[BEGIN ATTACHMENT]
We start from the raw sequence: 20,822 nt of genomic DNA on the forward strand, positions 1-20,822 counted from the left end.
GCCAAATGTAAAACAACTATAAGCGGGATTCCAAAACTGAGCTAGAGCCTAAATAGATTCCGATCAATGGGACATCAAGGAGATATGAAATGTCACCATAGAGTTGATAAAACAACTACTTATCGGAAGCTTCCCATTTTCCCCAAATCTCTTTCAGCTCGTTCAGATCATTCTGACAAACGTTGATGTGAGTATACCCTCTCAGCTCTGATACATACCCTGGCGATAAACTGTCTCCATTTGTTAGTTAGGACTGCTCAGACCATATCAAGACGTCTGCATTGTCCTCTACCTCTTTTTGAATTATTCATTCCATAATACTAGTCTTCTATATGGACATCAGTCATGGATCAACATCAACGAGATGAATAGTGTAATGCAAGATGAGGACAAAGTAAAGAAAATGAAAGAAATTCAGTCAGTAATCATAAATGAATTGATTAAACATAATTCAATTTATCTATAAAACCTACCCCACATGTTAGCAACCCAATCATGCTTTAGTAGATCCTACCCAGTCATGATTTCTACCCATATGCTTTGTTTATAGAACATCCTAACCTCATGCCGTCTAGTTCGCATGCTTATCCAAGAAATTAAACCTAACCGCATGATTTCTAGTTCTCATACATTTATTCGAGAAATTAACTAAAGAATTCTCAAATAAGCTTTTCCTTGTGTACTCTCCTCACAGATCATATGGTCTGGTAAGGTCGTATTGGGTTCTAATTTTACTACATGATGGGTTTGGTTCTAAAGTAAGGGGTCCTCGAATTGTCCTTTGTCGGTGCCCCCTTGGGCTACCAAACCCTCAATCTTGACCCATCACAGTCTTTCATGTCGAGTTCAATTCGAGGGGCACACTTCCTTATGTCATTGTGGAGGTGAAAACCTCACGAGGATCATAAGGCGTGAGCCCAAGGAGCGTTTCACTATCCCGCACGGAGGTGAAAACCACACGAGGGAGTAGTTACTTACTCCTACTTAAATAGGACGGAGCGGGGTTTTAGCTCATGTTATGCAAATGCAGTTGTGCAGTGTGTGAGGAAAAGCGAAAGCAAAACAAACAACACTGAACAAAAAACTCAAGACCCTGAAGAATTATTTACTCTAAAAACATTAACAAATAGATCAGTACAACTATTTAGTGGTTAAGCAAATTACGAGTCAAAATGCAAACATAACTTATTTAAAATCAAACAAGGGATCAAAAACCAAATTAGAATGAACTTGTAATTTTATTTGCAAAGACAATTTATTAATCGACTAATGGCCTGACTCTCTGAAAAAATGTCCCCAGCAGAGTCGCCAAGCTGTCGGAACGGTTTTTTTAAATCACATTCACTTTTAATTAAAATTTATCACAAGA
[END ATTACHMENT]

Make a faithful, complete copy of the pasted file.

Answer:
We start from the raw sequence: 20,822 nt of genomic DNA on the forward strand, positions 1-20,822 counted from the left end.
GCCAAATGTAAAACAACTATAAGCGGGATTCCAAAACTGAGCTAGAGCCTAAATAGATTCCGATCAATGGGACATCAAGGAGATATGAAATGTCACCATAGAGTTGATAAAACAACTACTTATCGGAAGCTTCCCATTTTCCCCAAATCTCTTTCAGCTCGTTCAGATCATTCTGACAAACGTTGATGTGAGTATACCCTCTCAGCTCTGATACATACCCTGGCGATAAACTGTCTCCATTTGTTAGTTAGGACTGCTCAGACCATATCAAGACGTCTGCATTGTCCTCTACCTCTTTTTGAATTATTCATTCCATAATACTAGTCTTCTATATGGACATCAGTCATGGATCAACATCAACGAGATGAATAGTGTAATGCAAGATGAGGACAAAGTAAAGAAAATGAAAGAAATTCAGTCAGTAATCATAAATGAATTGATTAAACATAATTCAATTTATCTATAAAACCTACCCCACATGTTAGCAACCCAATCATGCTTTAGTAGATCCTACCCAGTCATGATTTCTACCCATATGCTTTGTTTATAGAACATCCTAACCTCATGCCGTCTAGTTCGCATGCTTATCCAAGAAATTAAACCTAACCGCATGATTTCTAGTTCTCATACATTTATTCGAGAAATTAACTAAAGAATTCTCAAATAAGCTTTTCCTTGTGTACTCTCCTCACAGATCATATGGTCTGGTAAGGTCGTATTGGGTTCTAATTTTACTACATGATGGGTTTGGTTCTAAAGTAAGGGGTCCTCGAATTGTCCTTTGTCGGTGCCCCCTTGGGCTACCAAACCCTCAATCTTGACCCATCACAGTCTTTCATGTCGAGTTCAATTCGAGGGGCACACTTCCTTATGTCATTGTGGAGGTGAAAACCTCACGAGGATCATAAGGCGTGAGCCCAAGGAGCGTTTCACTATCCCGCACGGAGGTGAAAACCACACGAGGGAGTAGTTACTTACTCCTACTTAAATAGGACGGAGCGGGGTTTTAGCTCATGTTATGCAAATGCAGTTGTGCAGTGTGTGAGGAAAAGCGAAAGCAAAACAAACAACACTGAACAAAAAACTCAAGACCCTGAAGAATTATTTACTCTAAAAACATTAACAAATAGATCAGTACAACTATTTAGTGGTTAAGCAAATTACGAGTCAAAATGCAAACATAACTTATTTAAAATCAAACAAGGGATCAAAAACCAAATTAGAATGAACTTGTAATTTTATTTGCAAAGACAATTTATTAATCGACTAATGGCCTGACTCTCTGAAAAAATGTCCCCAGCAGAGTCGCCAAGCTGTCGGAACGGTTTTTTTAAATCACATTCACTTTTAATTAAAATTTATCACAAGA